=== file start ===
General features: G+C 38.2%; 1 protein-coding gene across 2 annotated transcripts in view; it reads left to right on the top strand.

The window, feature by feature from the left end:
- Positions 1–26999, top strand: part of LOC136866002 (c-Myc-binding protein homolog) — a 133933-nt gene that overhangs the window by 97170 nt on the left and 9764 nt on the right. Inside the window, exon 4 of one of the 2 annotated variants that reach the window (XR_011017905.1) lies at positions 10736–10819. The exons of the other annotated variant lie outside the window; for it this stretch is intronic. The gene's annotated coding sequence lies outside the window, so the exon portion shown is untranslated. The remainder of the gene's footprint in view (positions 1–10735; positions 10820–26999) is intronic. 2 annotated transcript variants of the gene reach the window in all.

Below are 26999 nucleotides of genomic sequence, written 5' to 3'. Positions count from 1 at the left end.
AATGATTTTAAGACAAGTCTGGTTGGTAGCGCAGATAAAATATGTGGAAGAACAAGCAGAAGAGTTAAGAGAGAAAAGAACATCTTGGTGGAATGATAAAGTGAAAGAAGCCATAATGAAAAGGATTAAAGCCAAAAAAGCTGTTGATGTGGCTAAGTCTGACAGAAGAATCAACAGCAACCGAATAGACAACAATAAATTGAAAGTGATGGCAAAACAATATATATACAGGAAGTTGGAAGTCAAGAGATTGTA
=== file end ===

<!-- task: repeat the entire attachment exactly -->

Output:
General features: G+C 38.2%; 1 protein-coding gene across 2 annotated transcripts in view; it reads left to right on the top strand.

The window, feature by feature from the left end:
- Positions 1–26999, top strand: part of LOC136866002 (c-Myc-binding protein homolog) — a 133933-nt gene that overhangs the window by 97170 nt on the left and 9764 nt on the right. Inside the window, exon 4 of one of the 2 annotated variants that reach the window (XR_011017905.1) lies at positions 10736–10819. The exons of the other annotated variant lie outside the window; for it this stretch is intronic. The gene's annotated coding sequence lies outside the window, so the exon portion shown is untranslated. The remainder of the gene's footprint in view (positions 1–10735; positions 10820–26999) is intronic. 2 annotated transcript variants of the gene reach the window in all.

Below are 26999 nucleotides of genomic sequence, written 5' to 3'. Positions count from 1 at the left end.
AATGATTTTAAGACAAGTCTGGTTGGTAGCGCAGATAAAATATGTGGAAGAACAAGCAGAAGAGTTAAGAGAGAAAAGAACATCTTGGTGGAATGATAAAGTGAAAGAAGCCATAATGAAAAGGATTAAAGCCAAAAAAGCTGTTGATGTGGCTAAGTCTGACAGAAGAATCAACAGCAACCGAATAGACAACAATAAATTGAAAGTGATGGCAAAACAATATATATACAGGAAGTTGGAAGTCAAGAGATTGTA